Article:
Jeremy Lutter has learned to be careful what you wish for or you could find yourself having to build a robot.
"I didn't think I was actually going to win," the Victoria filmmaker says with a laugh, flashing back to his triumphant pitch at the Whistler Film Festival for Joanna Makes a Friend last December. His team won $15,000 plus $100,000 in in-kind production services from the Motion Picture Production Industry Association, which sponsored a film pitching contest.
"OK, I guess I'm building a robot!" Lutter recalled saying after he successfully pitched his 10-minute short about a lonely girl who, picked on by her classmates, retreats with her sketch book to the shade of a schoolyard tree where her imagination runs wild. Literally taking her dad's advice to "make a friend," she builds a robot.
Written by fellow University of Victoria creative writing grad Ben Rollo, and produced by Talitha Cummins, Lutter's partners in Broken Mirror Films, Joanna Makes a Friend is now in pre-production, with filming slated to start in August in Vancouver.
Lutter, 30, was elated having been able to cast promising newcomer Dalila Bela, 10, as the imaginative loner, and Fred Ewanuick (Corner Gas, Dan for Mayor) as her dad, an out-of-work VCR and Betamax repairman whose spare parts she uses to build Edgar Allen Poe-Bot (EAP), her robot pal.
Ewanuick came on board because of Rollo's "endearingly written" script that began as a story published in UVic's This is the West magazine before Lutter persuaded his pal to adapt it for film.
"We worked on the script for a while and pitched it around," he said, noting the Whistler pitch was unlike any other.
"It was a hectic experience," recalled Lutter, who likened his spiel before a panel of judges and an audience of filmmakers to an event.
"I felt like I was on American Idol. I've written a lot of grant proposals and sent things off to BravoFact or MuchMusic where it's all about what's on the page, not about me standing up and needing to be entertaining."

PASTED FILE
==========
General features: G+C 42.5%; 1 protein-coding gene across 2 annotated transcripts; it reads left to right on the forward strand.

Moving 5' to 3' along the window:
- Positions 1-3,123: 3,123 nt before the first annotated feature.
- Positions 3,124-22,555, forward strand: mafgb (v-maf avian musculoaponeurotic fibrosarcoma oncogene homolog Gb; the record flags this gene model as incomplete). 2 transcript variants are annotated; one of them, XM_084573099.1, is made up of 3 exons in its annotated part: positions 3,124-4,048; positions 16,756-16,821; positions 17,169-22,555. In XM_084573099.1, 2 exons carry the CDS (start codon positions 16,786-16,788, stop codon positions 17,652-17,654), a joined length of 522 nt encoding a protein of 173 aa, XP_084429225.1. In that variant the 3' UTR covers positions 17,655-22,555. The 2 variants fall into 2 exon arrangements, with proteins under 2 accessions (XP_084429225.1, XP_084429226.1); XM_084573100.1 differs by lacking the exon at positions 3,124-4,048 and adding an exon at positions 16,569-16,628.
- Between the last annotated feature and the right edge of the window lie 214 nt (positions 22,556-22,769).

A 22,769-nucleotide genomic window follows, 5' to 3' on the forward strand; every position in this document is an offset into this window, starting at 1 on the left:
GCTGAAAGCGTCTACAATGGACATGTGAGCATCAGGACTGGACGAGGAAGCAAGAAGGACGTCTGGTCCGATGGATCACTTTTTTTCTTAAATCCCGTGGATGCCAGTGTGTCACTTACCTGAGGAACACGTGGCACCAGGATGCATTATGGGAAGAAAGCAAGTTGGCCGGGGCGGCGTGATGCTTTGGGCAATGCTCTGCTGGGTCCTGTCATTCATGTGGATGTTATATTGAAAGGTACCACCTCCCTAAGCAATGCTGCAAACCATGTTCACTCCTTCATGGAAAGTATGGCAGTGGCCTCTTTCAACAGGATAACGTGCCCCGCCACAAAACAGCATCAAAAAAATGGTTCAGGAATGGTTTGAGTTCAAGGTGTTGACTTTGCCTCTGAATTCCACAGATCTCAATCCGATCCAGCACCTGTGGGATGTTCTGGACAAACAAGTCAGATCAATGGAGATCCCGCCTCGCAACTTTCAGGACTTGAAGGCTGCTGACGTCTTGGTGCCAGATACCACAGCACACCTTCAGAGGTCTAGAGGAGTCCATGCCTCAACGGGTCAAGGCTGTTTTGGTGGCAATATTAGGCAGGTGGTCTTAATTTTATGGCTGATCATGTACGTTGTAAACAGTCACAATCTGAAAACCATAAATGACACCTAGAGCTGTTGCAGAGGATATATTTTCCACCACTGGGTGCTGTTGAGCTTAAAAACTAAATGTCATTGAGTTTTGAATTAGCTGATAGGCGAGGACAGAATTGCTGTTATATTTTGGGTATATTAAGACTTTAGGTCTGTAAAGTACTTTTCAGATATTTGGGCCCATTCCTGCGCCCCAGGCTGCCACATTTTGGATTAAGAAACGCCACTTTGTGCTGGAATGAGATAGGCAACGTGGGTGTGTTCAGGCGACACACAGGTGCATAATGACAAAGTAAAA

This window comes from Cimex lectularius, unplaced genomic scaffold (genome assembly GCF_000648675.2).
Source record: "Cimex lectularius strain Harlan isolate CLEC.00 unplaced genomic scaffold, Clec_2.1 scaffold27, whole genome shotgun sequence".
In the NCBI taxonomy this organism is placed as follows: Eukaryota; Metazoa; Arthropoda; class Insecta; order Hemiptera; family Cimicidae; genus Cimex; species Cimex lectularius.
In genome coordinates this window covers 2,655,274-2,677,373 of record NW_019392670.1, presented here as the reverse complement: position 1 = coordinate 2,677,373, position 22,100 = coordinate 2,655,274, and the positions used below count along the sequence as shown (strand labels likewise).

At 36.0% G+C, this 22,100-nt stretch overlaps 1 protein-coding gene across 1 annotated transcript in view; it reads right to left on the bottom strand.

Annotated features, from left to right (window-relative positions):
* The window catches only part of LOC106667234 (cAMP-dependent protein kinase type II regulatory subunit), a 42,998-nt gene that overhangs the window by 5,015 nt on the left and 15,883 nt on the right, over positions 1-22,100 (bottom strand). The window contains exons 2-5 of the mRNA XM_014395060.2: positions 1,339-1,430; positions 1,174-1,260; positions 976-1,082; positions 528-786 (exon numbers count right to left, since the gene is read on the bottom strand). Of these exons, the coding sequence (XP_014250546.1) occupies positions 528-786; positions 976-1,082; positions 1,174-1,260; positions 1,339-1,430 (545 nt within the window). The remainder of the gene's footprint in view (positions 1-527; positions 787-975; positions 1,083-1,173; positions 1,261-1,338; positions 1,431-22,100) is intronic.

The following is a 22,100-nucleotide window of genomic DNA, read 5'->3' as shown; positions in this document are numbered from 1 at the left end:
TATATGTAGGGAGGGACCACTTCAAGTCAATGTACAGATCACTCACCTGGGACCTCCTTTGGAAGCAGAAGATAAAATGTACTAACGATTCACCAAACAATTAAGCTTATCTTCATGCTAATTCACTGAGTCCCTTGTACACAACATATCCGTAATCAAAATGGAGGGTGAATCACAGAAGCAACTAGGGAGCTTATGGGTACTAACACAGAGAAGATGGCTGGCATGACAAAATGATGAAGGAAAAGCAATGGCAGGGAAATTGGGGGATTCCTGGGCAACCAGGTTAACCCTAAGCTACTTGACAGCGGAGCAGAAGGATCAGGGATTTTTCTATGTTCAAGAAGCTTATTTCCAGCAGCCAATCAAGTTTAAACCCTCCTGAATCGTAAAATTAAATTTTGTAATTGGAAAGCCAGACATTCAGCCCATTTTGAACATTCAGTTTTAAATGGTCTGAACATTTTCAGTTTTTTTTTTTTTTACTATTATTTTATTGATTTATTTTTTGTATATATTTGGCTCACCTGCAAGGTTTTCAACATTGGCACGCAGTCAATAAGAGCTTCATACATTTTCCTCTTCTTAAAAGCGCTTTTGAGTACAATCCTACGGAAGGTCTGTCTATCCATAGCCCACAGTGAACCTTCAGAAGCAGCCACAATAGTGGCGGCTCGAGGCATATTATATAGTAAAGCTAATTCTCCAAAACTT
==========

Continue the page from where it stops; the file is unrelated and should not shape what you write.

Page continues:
An only child until age 10, the six-foot-seven Victoria native said he could relate to Joanna's problems fitting in. His father, a carpenter, would renovate and build houses that motivated a succession of moves, he said.
"I'd have to start school where I didn't know anyone," said the former Quadra and Campus View student who has been friends with Rollo since Grade 8 at Cedar Hill School.
An award-winning director of videos for musicians such as The Smears and Jets Overhead, Lutter has also directed shorts including Psychosomatic, Pirate Santa and a stop-motion animation video for Justin Hewett's Close Your Eyes.
He describes his new film as a fairy tale.
"At least from a stylistic standpoint," he says. "It's like Edward Scissorhands meets Ghost World."
Their biggest challenge is trying to build a robot for $6,000 to fulfil their creative vision.
To cover costs, Broken Mirror Films has launched a Help Joanna Make a Friend fundraising campaign on Indiegogo.com.
"We need to build a robot with the functionalities it needs to do what it has to do in the script, be cute and endearing and made out of old VCR parts," says Lutter, who jokingly wonders why he ever vowed to build an animatronic robot.
Actually, he wouldn't have had it any other way despite friends urging him to use computer graphics.
"I just really like the idea of making up characters from scratch. There's so much CG in movies and I'm a fan of making things for real," says Lutter, whose film will also feature puppetry. "People really respond to puppets and shooting with them is fun."
His quest to learn how to build and program a four-foot robot took him to a robotics club at the B.C. Institute of Technology.
"I just walked in off the street and started asking questions," recalled Lutter, who hired "infinitely helpful" mentor Paxton Downard, a props master who was "one of the only people crazy enough to want to take this project on."
It's been quite a process.
"We're building models and having them move on strings to see what movements we like before we try to 'animatronize' some of them."
Downard was most notably the props master for the 2010 Winter Olympics opening and closing ceremonies. His recent film and TV credits include Fringe, Stargate Universe and Red Riding Hood.
Considering Lutter had a near-death experience three years ago, his tenacity isn't surprising.
While he was in the Okanagan for a film festival, a drunk driver in an SUV broadsided a taxi he was in.
The cabbie was killed and Lutter sustained broken bones in his left hand (it had to be reassembled surgically), nerve damage, fractures, bruises and other serious injuries.
"It was a huge kick in the pants in terms of getting motivated," said Lutter, who still has nerve damage and no longer sweats the small stuff.
"It's given me an understanding of overcoming obstacles and going on a bit of a hero's journey yourself. That's what spurred this huge push to direct narrative films. It's been an exercise in dealing with limitations."
Jeremy Lutters website:
Official website for Joanna Makes a Friend
Broken Mirror Films
Promotional video on indiegogo
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